A couple days ago my friend Lori Patrick sent me the following excerpt of a Bill Moyers interview with Maurice Sendak, Caldecott winning author of the childrens’ classic, Where The Wild Things Are.
Bill Moyers (to Sendak): My friend Joseph Campbell once told me long before I met you that one of the great moments in literature is this scene in WHERE THE WILD THINGS ARE: “And when he came to the place where the wild things are, they roared their terrible roars and gnashed their terrible teeth and rolled their terrible eyes and showed their terrible claws till Max said, ‘Be still’ and tamed them with the magic trick of staring into all their yellow eyes without blinking once. And they were frightened and called him the most wild thing of all and made him king of all wild things.”
Joseph Campbell went and got that and read it to me. And he said, “That is a great moment because it’s only when a man tames his own demons that he becomes the king of himself if not of the world.” And he said that was a great moment in literature.
I have long been a fan of Where The Wild Things Are— must have read it to my boys a hundred times when they were little. They loved it too, though at the time none of us knew exactly why we loved it. I have also learned a great deal from reading and listening to Joseph Campbell, author of Hero With a Thousand Faces, a book that every writer should read. Joe Campbell spent his life comparing religions and mythologies from all over the world, and in the process gained a broad understanding of why we tell stories and what we get out of them. He looked at everything with a wide angle lens and a keen eye for metaphor, and over the years he came to understand that all religions and myths have something in common: They all aim to teach us something about ourselves. What I found most profound in Joe Campbell’s discoveries is that the things our stories teach us (whether you’re talking Nepalese Buddhist or European Catholic or Lakota Sioux) are the same things. The same metaphors can be found in nearly all religions. We’re all trying to solve the same puzzle.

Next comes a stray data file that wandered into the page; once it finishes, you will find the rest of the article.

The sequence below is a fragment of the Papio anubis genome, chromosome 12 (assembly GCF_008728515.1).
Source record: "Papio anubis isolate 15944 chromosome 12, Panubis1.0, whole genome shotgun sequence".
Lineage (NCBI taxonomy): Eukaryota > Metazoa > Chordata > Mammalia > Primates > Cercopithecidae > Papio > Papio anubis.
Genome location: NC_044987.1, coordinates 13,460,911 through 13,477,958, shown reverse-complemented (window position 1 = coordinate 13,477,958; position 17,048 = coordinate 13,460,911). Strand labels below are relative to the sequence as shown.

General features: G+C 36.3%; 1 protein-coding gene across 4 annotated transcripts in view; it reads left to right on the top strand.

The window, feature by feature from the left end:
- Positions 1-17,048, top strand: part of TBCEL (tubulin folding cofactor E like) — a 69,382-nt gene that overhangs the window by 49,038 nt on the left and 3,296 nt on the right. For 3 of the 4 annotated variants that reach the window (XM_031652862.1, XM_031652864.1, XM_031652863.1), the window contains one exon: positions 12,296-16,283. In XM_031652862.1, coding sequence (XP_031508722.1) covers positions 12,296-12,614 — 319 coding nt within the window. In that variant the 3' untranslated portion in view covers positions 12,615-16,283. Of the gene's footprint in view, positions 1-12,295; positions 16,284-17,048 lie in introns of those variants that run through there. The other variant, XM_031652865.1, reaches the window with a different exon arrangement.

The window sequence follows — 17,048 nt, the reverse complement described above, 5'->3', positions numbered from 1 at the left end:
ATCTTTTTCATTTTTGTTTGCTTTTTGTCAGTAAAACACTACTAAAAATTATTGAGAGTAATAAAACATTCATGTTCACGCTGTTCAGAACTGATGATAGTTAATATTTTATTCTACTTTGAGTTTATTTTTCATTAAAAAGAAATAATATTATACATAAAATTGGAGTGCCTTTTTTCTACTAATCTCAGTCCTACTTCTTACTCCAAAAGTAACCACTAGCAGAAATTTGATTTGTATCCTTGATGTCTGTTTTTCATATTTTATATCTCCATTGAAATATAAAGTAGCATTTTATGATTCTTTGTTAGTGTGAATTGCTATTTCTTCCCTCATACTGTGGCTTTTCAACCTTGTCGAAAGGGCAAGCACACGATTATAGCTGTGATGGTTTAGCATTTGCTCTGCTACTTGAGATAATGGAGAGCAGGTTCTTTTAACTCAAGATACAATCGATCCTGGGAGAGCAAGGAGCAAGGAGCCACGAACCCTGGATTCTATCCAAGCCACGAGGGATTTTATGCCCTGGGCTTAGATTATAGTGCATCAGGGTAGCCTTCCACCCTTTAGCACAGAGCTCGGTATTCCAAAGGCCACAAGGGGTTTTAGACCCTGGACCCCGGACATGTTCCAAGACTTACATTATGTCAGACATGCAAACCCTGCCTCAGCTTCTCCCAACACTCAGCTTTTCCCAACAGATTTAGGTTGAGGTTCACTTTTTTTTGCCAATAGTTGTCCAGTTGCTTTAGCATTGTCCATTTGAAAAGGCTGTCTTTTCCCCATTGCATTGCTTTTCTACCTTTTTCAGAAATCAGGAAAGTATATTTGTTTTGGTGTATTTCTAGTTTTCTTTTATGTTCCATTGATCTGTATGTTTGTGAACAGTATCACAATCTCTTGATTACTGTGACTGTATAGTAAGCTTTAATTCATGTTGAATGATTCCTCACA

The single most instructive and fundamental thing I ever heard the man say was about the guardians at the gates of Eden, put there by God to keep man from getting back in and eating from the Tree of Life— from achieving immortality.
Now, Genesis doesn’t say there were specifically two cherubim guarding the gates, but the noun is plural and everybody seems to think there were only two. Joseph Campbell said this particular metaphor is common among world religions, that a lot of them share a similar story involving two guardians that the fallen (alienated, exiled, carnal) man has to overcome in order to reach the Tree of Life (immortality, transcendence, enlightenment, fulfillment etc.) And he said that in all the world’s mythologies those two formidable entities always represented the same things: Fear and desire.
Boiled down to its essence, what a man has to overcome in order to be who he was meant to be is always the same for every man. Fear and desire. And these two obstacles are not out there— they’re in here.
This idea, when I finally saw it, clicked into place for me like the central piece of Joseph Campbell’s puzzle. It just rang true, and somehow, on some level, I think we all know it. I think it’s embedded in the star stuff we’re made of, imprinted on our DNA, and deep down we all recognize that what separates us from being who we’re capable of being is the petty (and sometimes not so petty) fears and desires that come from the distinctly temporal and materialist perspective of this mortal flesh. Desire can make you marry a jerk. It can make you fat. It can make you borrow money to buy things you don’t need and can’t afford. Fear can make you spend your whole life working at a job you hate instead of running a risky charter-boat service out of Key West and writing poetry in your spare time. It can also make you stay married to the jerk.
Advertising people understand this. Pay attention sometime to the advertisements on TV. Every one of them is blatantly preying on either your fears or your desires.
As a storyteller, this is a valuable tool. I’ve tried to focus on what my characters want, and what they’re afraid of. When you build characters around those two questions people are going to identify with them because everybody struggles with fear and desire.
Usually it takes terrible trials for a character to overcome, to rise above his own fear and desire, but when he does it’s the stuff of legend and it makes a great story. Always has, always will. It’s incredibly difficult to pull off, but it’s possible.
Timshel— thou mayest.
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